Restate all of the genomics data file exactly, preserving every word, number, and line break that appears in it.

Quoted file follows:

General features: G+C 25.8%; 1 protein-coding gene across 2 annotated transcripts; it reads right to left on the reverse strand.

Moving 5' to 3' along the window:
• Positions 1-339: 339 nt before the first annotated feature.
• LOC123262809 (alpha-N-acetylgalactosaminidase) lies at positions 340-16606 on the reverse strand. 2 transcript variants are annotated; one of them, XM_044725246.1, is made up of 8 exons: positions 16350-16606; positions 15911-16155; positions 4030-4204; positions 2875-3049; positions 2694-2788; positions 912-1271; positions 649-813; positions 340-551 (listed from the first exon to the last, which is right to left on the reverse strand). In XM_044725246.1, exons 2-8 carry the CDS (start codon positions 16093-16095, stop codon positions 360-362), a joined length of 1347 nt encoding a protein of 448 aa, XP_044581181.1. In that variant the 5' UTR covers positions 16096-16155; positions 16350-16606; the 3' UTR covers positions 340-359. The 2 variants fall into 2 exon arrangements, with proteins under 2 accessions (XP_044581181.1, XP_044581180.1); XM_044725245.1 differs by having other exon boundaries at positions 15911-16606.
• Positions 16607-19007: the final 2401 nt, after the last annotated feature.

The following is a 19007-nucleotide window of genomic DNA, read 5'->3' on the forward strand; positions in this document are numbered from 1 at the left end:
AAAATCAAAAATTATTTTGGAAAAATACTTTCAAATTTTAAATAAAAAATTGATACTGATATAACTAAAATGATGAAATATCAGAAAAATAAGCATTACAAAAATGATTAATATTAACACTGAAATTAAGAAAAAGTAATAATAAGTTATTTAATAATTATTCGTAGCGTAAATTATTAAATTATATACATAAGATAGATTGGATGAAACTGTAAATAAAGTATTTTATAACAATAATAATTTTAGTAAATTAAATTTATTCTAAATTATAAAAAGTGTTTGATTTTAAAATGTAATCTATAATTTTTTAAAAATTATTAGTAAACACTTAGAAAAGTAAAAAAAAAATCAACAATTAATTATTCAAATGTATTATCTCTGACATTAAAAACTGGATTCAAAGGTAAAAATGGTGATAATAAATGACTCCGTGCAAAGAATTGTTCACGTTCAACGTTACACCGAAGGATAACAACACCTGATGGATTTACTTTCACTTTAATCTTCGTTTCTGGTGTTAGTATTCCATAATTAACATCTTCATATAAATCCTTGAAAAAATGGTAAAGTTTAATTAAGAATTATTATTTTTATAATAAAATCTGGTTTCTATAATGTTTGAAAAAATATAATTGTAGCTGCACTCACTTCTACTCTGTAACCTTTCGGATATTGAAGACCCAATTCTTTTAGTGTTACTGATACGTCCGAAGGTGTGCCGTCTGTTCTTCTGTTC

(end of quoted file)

General features: G+C 25.8%; 1 protein-coding gene across 2 annotated transcripts; it reads right to left on the reverse strand.

Moving 5' to 3' along the window:
• Positions 1-339: 339 nt before the first annotated feature.
• LOC123262809 (alpha-N-acetylgalactosaminidase) lies at positions 340-16606 on the reverse strand. 2 transcript variants are annotated; one of them, XM_044725246.1, is made up of 8 exons: positions 16350-16606; positions 15911-16155; positions 4030-4204; positions 2875-3049; positions 2694-2788; positions 912-1271; positions 649-813; positions 340-551 (listed from the first exon to the last, which is right to left on the reverse strand). In XM_044725246.1, exons 2-8 carry the CDS (start codon positions 16093-16095, stop codon positions 360-362), a joined length of 1347 nt encoding a protein of 448 aa, XP_044581181.1. In that variant the 5' UTR covers positions 16096-16155; positions 16350-16606; the 3' UTR covers positions 340-359. The 2 variants fall into 2 exon arrangements, with proteins under 2 accessions (XP_044581181.1, XP_044581180.1); XM_044725245.1 differs by having other exon boundaries at positions 15911-16606.
• Positions 16607-19007: the final 2401 nt, after the last annotated feature.

The following is a 19007-nucleotide window of genomic DNA, read 5'->3' on the forward strand; positions in this document are numbered from 1 at the left end:
AAAATCAAAAATTATTTTGGAAAAATACTTTCAAATTTTAAATAAAAAATTGATACTGATATAACTAAAATGATGAAATATCAGAAAAATAAGCATTACAAAAATGATTAATATTAACACTGAAATTAAGAAAAAGTAATAATAAGTTATTTAATAATTATTCGTAGCGTAAATTATTAAATTATATACATAAGATAGATTGGATGAAACTGTAAATAAAGTATTTTATAACAATAATAATTTTAGTAAATTAAATTTATTCTAAATTATAAAAAGTGTTTGATTTTAAAATGTAATCTATAATTTTTTAAAAATTATTAGTAAACACTTAGAAAAGTAAAAAAAAAATCAACAATTAATTATTCAAATGTATTATCTCTGACATTAAAAACTGGATTCAAAGGTAAAAATGGTGATAATAAATGACTCCGTGCAAAGAATTGTTCACGTTCAACGTTACACCGAAGGATAACAACACCTGATGGATTTACTTTCACTTTAATCTTCGTTTCTGGTGTTAGTATTCCATAATTAACATCTTCATATAAATCCTTGAAAAAATGGTAAAGTTTAATTAAGAATTATTATTTTTATAATAAAATCTGGTTTCTATAATGTTTGAAAAAATATAATTGTAGCTGCACTCACTTCTACTCTGTAACCTTTCGGATATTGAAGACCCAATTCTTTTAGTGTTACTGATACGTCCGAAGGTGTGCCGTCTGTTCTTCTGTTC